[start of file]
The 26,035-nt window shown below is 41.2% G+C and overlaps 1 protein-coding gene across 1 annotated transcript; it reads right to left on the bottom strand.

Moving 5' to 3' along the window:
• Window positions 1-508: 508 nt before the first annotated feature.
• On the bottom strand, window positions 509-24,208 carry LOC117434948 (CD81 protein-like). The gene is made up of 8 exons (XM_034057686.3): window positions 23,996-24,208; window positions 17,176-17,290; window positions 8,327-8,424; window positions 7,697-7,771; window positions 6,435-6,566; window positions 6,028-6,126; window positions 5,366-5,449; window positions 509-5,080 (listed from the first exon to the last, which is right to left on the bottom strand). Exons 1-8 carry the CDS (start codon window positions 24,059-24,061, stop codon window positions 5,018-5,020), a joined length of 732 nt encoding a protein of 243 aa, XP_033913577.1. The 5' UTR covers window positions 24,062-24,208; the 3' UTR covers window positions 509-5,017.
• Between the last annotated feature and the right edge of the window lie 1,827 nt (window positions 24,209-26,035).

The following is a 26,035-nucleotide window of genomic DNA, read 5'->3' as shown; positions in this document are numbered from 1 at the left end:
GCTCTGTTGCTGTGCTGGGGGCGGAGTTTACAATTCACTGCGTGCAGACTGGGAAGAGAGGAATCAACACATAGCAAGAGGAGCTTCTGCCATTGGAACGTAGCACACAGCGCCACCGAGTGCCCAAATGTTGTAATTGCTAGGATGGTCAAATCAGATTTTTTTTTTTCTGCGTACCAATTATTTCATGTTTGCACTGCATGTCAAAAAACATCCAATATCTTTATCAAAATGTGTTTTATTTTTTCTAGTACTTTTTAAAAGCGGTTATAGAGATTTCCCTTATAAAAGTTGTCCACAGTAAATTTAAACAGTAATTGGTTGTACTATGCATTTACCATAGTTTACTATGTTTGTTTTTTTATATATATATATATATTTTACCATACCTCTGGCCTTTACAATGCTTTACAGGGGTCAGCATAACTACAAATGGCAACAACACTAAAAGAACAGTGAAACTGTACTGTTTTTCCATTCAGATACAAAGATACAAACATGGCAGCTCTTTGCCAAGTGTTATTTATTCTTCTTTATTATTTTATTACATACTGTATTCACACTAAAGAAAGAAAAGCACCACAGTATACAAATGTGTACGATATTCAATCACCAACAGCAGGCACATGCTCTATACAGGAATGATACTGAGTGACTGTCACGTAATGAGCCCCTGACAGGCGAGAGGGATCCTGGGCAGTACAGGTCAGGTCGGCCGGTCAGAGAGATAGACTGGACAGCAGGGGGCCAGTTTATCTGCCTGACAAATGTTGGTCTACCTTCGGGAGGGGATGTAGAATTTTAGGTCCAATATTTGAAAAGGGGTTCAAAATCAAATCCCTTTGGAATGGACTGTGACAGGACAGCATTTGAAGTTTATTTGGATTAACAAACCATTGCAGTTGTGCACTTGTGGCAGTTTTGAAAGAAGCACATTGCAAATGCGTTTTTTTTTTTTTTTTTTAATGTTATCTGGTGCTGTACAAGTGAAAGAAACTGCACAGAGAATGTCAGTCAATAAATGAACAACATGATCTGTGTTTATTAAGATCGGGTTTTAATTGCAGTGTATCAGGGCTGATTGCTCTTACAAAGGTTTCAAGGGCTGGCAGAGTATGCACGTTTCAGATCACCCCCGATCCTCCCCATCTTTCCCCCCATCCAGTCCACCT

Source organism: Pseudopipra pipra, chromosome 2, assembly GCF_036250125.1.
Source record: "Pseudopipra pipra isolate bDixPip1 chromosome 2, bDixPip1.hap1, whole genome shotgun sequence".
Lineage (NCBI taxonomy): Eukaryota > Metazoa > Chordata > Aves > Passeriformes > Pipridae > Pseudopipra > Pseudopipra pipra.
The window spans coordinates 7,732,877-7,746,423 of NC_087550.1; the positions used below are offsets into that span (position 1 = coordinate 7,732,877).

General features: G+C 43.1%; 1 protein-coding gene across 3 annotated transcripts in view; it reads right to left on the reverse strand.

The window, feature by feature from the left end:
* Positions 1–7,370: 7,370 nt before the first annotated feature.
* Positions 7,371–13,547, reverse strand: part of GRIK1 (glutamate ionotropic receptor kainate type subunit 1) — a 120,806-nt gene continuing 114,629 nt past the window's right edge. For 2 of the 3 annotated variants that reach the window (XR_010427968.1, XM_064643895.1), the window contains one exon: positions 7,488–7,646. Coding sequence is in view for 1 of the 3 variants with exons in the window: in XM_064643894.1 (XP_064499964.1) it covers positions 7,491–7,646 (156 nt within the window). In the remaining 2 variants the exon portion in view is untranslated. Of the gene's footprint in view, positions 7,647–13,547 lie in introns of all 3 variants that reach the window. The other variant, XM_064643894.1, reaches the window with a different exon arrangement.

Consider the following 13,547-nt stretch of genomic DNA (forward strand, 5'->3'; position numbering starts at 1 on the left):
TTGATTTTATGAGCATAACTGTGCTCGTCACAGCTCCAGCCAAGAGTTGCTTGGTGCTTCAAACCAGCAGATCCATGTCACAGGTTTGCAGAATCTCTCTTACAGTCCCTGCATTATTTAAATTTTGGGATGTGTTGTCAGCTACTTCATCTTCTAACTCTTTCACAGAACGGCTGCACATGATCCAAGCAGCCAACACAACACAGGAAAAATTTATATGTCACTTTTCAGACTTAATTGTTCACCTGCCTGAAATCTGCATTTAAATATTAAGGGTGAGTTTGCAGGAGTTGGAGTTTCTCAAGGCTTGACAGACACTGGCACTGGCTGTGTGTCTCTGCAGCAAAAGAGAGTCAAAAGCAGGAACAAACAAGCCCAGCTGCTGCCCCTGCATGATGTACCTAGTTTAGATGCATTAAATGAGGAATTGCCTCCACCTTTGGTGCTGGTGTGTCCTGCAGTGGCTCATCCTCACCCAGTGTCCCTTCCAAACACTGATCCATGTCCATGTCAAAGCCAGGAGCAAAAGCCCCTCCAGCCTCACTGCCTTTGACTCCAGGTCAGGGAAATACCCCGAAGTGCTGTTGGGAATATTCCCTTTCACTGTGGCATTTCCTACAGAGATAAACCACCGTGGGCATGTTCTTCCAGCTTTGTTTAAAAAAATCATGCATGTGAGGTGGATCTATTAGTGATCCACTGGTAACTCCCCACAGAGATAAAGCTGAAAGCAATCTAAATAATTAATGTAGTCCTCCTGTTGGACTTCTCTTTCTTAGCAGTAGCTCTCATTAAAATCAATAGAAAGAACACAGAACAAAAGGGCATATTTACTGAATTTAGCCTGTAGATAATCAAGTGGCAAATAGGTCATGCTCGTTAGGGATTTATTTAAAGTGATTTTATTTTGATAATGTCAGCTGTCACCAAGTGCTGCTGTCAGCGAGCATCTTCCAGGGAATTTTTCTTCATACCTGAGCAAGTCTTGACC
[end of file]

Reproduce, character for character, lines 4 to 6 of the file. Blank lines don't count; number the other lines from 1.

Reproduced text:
• On the bottom strand, window positions 509-24,208 carry LOC117434948 (CD81 protein-like). The gene is made up of 8 exons (XM_034057686.3): window positions 23,996-24,208; window positions 17,176-17,290; window positions 8,327-8,424; window positions 7,697-7,771; window positions 6,435-6,566; window positions 6,028-6,126; window positions 5,366-5,449; window positions 509-5,080 (listed from the first exon to the last, which is right to left on the bottom strand). Exons 1-8 carry the CDS (start codon window positions 24,059-24,061, stop codon window positions 5,018-5,020), a joined length of 732 nt encoding a protein of 243 aa, XP_033913577.1. The 5' UTR covers window positions 24,062-24,208; the 3' UTR covers window positions 509-5,017.
• Between the last annotated feature and the right edge of the window lie 1,827 nt (window positions 24,209-26,035).

The following is a 26,035-nucleotide window of genomic DNA, read 5'->3' as shown; positions in this document are numbered from 1 at the left end: